Concentration in the Cell Church
CMA Cell Net, 1999
During a recent cell church seminar in Guadalajara,
Mexico, a pastor from Victory Outreach announced to the seminar participants:
“I’ve tried to start small group in my church three times and
failed on each attempt. I now
realize what I did wrong. I wasn’t concentrating on my small group system.”
When you examine the churches that failed with small groups, the central problems have nothing to do with the cell group itself. Rather, the problems reside with the system behind the cell group. This is why some cell churches succeed while others wither away.
It’s my growing conviction that if you want your cell
groups to succeed you must learn to concentrate on the cell system behind
those cell groups. The key word is concentration.
Fresh out of Bible school in 1982, I became intern youth
pastor at Long Beach (California) Alliance Church. I attended every meeting,
volunteered for many activities and hoped to impress everyone with my
willingness to serve.
During one board meeting, I said (out of habit), “I’ll
be glad to take on that new ministry.” I thought: “I’m sure they’ll
jump at this opportunity to use me.” After the first few positive responses,
a highly respected board member, Faith Rouse, threw me a curve ball: “Joel,
we appreciate your willingness to help in so many areas, but remember that you
shouldn’t get involved with new ministry unless you’re willing to
eliminate one of your current responsibilities.” My nod gave the impression
that I understood, but I inwardly struggled to grasp the meaning of her
My good friend Faith Rouse, a seasoned Christian worker,
understands human nature and me in particular: Many people tend to volunteer
for new service before counting the cost of current responsibilities. She
observed my propensity to divide my time and talents into a flurry of
scattered activity but understood the need for me to focus on “this one
thing.” By helping me do a few — and just a few — things well, she was
spurring me toward success.
Concentrate on “This One Thing”
No one can do everything well. Therefore, a job well done
requires deliberate concentration. This is true of churches, too. Successful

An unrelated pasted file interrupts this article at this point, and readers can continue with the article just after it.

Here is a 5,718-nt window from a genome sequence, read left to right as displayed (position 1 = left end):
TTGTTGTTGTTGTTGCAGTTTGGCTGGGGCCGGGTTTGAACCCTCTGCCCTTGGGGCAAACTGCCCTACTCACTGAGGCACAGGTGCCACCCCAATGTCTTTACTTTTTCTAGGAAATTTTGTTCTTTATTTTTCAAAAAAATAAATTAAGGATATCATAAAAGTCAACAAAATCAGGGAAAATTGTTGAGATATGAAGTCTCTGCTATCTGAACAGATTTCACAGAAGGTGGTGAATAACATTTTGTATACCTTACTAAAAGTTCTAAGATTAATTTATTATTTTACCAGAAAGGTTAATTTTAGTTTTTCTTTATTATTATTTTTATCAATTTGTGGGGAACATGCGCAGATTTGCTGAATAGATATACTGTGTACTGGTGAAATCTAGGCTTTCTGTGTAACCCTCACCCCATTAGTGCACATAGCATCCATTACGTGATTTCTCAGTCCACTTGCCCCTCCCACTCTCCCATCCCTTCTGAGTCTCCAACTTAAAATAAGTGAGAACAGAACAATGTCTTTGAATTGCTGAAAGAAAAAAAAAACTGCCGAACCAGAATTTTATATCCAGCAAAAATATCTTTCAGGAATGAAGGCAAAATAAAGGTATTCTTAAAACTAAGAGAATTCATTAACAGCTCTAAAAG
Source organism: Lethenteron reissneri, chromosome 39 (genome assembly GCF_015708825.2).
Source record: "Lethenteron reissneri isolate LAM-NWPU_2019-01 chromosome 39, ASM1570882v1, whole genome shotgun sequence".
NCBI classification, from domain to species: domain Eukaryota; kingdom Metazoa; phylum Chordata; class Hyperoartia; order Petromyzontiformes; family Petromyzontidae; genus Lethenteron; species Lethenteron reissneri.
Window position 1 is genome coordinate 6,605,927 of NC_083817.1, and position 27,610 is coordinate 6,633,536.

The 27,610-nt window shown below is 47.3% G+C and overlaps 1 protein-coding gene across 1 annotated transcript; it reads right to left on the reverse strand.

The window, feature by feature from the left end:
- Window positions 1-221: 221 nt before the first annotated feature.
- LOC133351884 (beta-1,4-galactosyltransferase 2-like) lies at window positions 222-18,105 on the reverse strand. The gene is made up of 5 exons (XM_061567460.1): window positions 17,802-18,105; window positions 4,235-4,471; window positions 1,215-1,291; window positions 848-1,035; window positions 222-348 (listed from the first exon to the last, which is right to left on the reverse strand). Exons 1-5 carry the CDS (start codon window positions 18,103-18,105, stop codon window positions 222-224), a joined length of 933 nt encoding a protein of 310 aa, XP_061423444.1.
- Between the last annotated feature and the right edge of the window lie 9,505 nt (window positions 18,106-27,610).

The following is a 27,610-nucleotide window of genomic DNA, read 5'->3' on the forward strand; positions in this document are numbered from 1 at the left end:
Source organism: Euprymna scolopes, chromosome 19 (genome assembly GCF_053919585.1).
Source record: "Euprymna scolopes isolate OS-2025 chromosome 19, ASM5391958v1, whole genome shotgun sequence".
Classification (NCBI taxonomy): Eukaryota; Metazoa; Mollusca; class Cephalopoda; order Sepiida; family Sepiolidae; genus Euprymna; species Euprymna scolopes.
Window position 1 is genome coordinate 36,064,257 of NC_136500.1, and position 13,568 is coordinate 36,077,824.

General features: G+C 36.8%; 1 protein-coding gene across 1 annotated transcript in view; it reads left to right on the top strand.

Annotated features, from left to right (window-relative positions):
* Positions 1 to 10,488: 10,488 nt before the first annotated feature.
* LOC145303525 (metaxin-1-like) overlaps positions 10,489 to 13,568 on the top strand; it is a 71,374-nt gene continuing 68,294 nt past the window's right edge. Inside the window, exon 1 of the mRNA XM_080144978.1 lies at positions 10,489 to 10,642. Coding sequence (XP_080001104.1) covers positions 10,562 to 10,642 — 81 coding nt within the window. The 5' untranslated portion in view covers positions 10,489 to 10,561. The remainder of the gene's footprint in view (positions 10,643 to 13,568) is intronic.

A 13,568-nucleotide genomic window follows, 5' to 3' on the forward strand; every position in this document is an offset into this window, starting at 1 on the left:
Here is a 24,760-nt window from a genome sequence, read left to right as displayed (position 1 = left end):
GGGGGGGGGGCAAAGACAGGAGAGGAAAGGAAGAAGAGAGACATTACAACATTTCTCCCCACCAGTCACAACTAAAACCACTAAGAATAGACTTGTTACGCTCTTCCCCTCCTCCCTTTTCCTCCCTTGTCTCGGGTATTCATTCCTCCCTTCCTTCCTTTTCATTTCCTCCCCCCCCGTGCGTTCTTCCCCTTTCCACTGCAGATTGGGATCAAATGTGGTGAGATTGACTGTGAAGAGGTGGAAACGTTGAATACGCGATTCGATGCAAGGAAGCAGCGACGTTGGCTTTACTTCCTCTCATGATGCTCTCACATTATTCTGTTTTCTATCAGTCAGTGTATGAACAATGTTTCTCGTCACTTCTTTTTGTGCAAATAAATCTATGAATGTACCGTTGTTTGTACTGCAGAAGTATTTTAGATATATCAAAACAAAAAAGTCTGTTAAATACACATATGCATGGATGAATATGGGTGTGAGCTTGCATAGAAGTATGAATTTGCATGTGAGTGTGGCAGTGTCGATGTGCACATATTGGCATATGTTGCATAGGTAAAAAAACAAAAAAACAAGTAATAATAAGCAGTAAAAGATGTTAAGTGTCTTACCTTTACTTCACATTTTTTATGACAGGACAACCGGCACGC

churches cannot be all things to all people. Church growth analysts have
touted this for a long time. Barna, in User Friendly Churches,
distinguishes growing churches by their capacity to prioritize and their
ability to reject what steers from their philosophy. Barna says,
Remember that the one phrase recited in all successful
cell churches is “cell ministry is the backbone of our church.” The vision
passed down from leaders to members is that one must belong to a cell group to
receive pastoral care, because cells are the very life of the church. If your
cell ministry is one more program amid endless church activity, you are bound
to fail. You won’t be able to concentrate on “this one thing.” Too many
interests will overload you. You don’t want to enter cell ministry only to
shelve it later, because it soon will lose its effectiveness.
Do You Run On DOS or Windows 95?
Those using personal computers may remember the DOS
operating system. Windows 3.1 certainly was an improvement, but a PC needed
the most recent version of DOS to run it. I discovered this the hard way. I
bought a notebook computer loaded with DOS, and also WordPerfect for Windows,
but I didn’t buy the Windows operating system. I soon discovered that
WordPerfect for Windows wouldn’t run on a DOS computer system without the
Windows operating system. Windows 3.1 and DOS were two operating system “layers”
that wouldn’t work without each other. This “latest” technology was
nonetheless bulky and inadequate. Windows 95 eliminated the need for DOS
because the operating system was complete.
My first “cell” ministry was much like adding Windows
over DOS because it enhanced the already-existing church programs but didn’t
replace them. I taught seminars nationwide on how any church could add a
small-group ministry to its structure. After all, ours helped us pastor the
people better, gave leaders a place to serve, and provided better follow-up
and evangelism. But we continued to maintain a wide array of church programs,
resulting in constant competition for resources. The small-group ministry
eventually became one program among many.